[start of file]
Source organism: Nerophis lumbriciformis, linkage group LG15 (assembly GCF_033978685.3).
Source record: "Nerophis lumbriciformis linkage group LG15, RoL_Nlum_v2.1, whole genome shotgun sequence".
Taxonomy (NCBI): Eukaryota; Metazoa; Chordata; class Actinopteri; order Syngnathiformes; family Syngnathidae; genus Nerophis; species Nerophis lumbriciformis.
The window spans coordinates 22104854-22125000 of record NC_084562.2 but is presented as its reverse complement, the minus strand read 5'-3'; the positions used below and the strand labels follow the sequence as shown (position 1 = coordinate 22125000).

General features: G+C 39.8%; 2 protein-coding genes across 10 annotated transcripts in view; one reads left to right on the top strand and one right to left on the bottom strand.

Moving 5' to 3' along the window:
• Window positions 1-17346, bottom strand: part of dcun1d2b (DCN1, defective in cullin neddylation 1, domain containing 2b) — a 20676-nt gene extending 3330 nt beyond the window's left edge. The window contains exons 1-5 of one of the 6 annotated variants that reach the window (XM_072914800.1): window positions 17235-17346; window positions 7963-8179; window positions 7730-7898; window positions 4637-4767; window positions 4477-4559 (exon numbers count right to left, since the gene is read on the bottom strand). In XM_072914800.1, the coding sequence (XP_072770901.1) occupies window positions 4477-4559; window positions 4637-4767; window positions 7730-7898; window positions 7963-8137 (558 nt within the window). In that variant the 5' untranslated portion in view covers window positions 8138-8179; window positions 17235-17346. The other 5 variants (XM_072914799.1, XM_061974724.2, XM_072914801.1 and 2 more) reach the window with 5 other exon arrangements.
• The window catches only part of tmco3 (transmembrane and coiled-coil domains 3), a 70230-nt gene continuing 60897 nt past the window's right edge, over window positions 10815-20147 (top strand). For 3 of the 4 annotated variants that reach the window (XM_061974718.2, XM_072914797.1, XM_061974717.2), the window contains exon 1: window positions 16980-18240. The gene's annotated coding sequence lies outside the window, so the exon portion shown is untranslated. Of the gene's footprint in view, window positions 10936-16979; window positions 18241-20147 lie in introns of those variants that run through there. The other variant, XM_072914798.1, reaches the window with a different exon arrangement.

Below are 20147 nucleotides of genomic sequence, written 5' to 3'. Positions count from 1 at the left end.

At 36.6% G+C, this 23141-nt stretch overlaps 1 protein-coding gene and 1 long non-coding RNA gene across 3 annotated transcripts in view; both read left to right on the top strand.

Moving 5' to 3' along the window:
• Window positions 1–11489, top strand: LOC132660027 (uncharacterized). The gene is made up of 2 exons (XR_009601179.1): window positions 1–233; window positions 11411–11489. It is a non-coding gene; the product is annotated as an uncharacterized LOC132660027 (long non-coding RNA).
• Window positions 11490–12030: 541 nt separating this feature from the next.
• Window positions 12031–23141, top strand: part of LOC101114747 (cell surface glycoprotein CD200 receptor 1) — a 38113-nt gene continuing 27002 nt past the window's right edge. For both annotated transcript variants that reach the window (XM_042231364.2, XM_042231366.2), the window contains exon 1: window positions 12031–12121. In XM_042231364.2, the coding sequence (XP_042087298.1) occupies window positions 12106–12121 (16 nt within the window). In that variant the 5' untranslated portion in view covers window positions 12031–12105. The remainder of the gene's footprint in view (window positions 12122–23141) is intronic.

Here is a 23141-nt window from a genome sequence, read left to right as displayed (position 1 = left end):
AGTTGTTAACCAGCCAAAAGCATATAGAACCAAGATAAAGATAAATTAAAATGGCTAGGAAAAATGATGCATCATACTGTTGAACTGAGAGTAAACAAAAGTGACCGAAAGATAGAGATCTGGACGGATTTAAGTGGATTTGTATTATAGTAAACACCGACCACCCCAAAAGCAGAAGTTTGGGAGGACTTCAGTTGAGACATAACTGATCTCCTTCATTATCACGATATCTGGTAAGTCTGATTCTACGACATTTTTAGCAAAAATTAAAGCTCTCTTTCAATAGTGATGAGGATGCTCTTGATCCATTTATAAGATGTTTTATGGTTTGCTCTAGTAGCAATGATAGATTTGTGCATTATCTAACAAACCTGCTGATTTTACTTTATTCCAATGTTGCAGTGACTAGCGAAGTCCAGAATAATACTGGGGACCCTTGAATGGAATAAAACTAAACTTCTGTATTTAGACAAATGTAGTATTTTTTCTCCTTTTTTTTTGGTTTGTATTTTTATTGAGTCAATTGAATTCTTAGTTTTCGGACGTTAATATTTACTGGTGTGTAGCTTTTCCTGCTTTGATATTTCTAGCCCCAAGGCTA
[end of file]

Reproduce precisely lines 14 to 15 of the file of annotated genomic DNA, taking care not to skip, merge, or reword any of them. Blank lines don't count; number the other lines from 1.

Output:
• Window positions 12031–23141, top strand: part of LOC101114747 (cell surface glycoprotein CD200 receptor 1) — a 38113-nt gene continuing 27002 nt past the window's right edge. For both annotated transcript variants that reach the window (XM_042231364.2, XM_042231366.2), the window contains exon 1: window positions 12031–12121. In XM_042231364.2, the coding sequence (XP_042087298.1) occupies window positions 12106–12121 (16 nt within the window). In that variant the 5' untranslated portion in view covers window positions 12031–12105. The remainder of the gene's footprint in view (window positions 12122–23141) is intronic.

Here is a 23141-nt window from a genome sequence, read left to right as displayed (position 1 = left end):